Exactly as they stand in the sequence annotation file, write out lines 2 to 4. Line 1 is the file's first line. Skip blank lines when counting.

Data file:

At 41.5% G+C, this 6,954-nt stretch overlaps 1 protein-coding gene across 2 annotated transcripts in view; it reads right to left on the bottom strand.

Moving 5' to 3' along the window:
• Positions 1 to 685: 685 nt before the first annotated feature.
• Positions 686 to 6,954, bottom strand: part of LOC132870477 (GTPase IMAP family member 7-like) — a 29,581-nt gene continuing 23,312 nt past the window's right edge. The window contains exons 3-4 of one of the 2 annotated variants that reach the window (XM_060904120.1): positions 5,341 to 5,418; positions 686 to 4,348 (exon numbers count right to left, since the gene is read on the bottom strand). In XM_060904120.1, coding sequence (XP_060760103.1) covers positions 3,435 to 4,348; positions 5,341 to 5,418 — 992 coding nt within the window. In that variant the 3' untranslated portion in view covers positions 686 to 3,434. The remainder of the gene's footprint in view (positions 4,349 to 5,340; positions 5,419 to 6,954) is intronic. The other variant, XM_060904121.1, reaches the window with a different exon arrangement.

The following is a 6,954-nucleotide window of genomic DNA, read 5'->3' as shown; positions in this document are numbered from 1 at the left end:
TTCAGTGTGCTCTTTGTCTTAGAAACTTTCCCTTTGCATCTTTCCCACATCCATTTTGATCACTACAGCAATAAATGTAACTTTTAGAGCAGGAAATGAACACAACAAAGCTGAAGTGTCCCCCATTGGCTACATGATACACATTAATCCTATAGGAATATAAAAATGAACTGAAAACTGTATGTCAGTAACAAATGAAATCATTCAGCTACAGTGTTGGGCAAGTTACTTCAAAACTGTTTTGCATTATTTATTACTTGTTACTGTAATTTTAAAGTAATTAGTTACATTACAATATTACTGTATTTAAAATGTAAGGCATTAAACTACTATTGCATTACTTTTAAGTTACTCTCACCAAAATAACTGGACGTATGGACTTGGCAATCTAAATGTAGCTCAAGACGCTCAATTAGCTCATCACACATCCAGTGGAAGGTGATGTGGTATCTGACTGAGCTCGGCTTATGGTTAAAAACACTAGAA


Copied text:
Moving 5' to 3' along the window:
• Positions 1 to 685: 685 nt before the first annotated feature.
• Positions 686 to 6,954, bottom strand: part of LOC132870477 (GTPase IMAP family member 7-like) — a 29,581-nt gene continuing 23,312 nt past the window's right edge. The window contains exons 3-4 of one of the 2 annotated variants that reach the window (XM_060904120.1): positions 5,341 to 5,418; positions 686 to 4,348 (exon numbers count right to left, since the gene is read on the bottom strand). In XM_060904120.1, coding sequence (XP_060760103.1) covers positions 3,435 to 4,348; positions 5,341 to 5,418 — 992 coding nt within the window. In that variant the 3' untranslated portion in view covers positions 686 to 3,434. The remainder of the gene's footprint in view (positions 4,349 to 5,340; positions 5,419 to 6,954) is intronic. The other variant, XM_060904121.1, reaches the window with a different exon arrangement.